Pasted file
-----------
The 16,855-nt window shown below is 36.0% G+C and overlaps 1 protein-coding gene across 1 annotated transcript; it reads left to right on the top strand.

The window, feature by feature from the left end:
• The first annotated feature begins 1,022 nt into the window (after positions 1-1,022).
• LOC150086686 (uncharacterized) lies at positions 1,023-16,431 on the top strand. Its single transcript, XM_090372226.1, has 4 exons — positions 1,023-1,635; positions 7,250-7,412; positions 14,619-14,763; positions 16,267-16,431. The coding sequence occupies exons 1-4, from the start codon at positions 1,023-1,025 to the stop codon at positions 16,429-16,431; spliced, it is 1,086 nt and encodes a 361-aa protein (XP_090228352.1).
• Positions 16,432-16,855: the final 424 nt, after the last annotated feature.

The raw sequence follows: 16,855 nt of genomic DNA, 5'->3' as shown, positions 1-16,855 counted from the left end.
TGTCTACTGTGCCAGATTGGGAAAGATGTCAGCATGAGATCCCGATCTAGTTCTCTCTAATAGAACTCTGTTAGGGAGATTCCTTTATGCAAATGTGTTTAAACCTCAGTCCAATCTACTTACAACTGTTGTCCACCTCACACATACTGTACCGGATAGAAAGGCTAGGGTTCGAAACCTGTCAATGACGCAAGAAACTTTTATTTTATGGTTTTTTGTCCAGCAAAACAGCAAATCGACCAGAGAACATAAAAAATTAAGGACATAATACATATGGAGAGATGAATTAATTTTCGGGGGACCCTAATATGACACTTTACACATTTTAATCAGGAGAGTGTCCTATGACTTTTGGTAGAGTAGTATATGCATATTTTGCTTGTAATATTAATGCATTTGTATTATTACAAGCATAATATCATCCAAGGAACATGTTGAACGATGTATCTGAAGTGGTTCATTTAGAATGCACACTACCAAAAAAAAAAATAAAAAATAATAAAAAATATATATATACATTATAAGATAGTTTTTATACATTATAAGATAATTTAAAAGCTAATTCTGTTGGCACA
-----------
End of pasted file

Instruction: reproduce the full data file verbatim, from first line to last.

The 16,855-nt window shown below is 36.0% G+C and overlaps 1 protein-coding gene across 1 annotated transcript; it reads left to right on the top strand.

The window, feature by feature from the left end:
• The first annotated feature begins 1,022 nt into the window (after positions 1-1,022).
• LOC150086686 (uncharacterized) lies at positions 1,023-16,431 on the top strand. Its single transcript, XM_090372226.1, has 4 exons — positions 1,023-1,635; positions 7,250-7,412; positions 14,619-14,763; positions 16,267-16,431. The coding sequence occupies exons 1-4, from the start codon at positions 1,023-1,025 to the stop codon at positions 16,429-16,431; spliced, it is 1,086 nt and encodes a 361-aa protein (XP_090228352.1).
• Positions 16,432-16,855: the final 424 nt, after the last annotated feature.

The raw sequence follows: 16,855 nt of genomic DNA, 5'->3' as shown, positions 1-16,855 counted from the left end.
TGTCTACTGTGCCAGATTGGGAAAGATGTCAGCATGAGATCCCGATCTAGTTCTCTCTAATAGAACTCTGTTAGGGAGATTCCTTTATGCAAATGTGTTTAAACCTCAGTCCAATCTACTTACAACTGTTGTCCACCTCACACATACTGTACCGGATAGAAAGGCTAGGGTTCGAAACCTGTCAATGACGCAAGAAACTTTTATTTTATGGTTTTTTGTCCAGCAAAACAGCAAATCGACCAGAGAACATAAAAAATTAAGGACATAATACATATGGAGAGATGAATTAATTTTCGGGGGACCCTAATATGACACTTTACACATTTTAATCAGGAGAGTGTCCTATGACTTTTGGTAGAGTAGTATATGCATATTTTGCTTGTAATATTAATGCATTTGTATTATTACAAGCATAATATCATCCAAGGAACATGTTGAACGATGTATCTGAAGTGGTTCATTTAGAATGCACACTACCAAAAAAAAAAATAAAAAATAATAAAAAATATATATATACATTATAAGATAGTTTTTATACATTATAAGATAATTTAAAAGCTAATTCTGTTGGCACA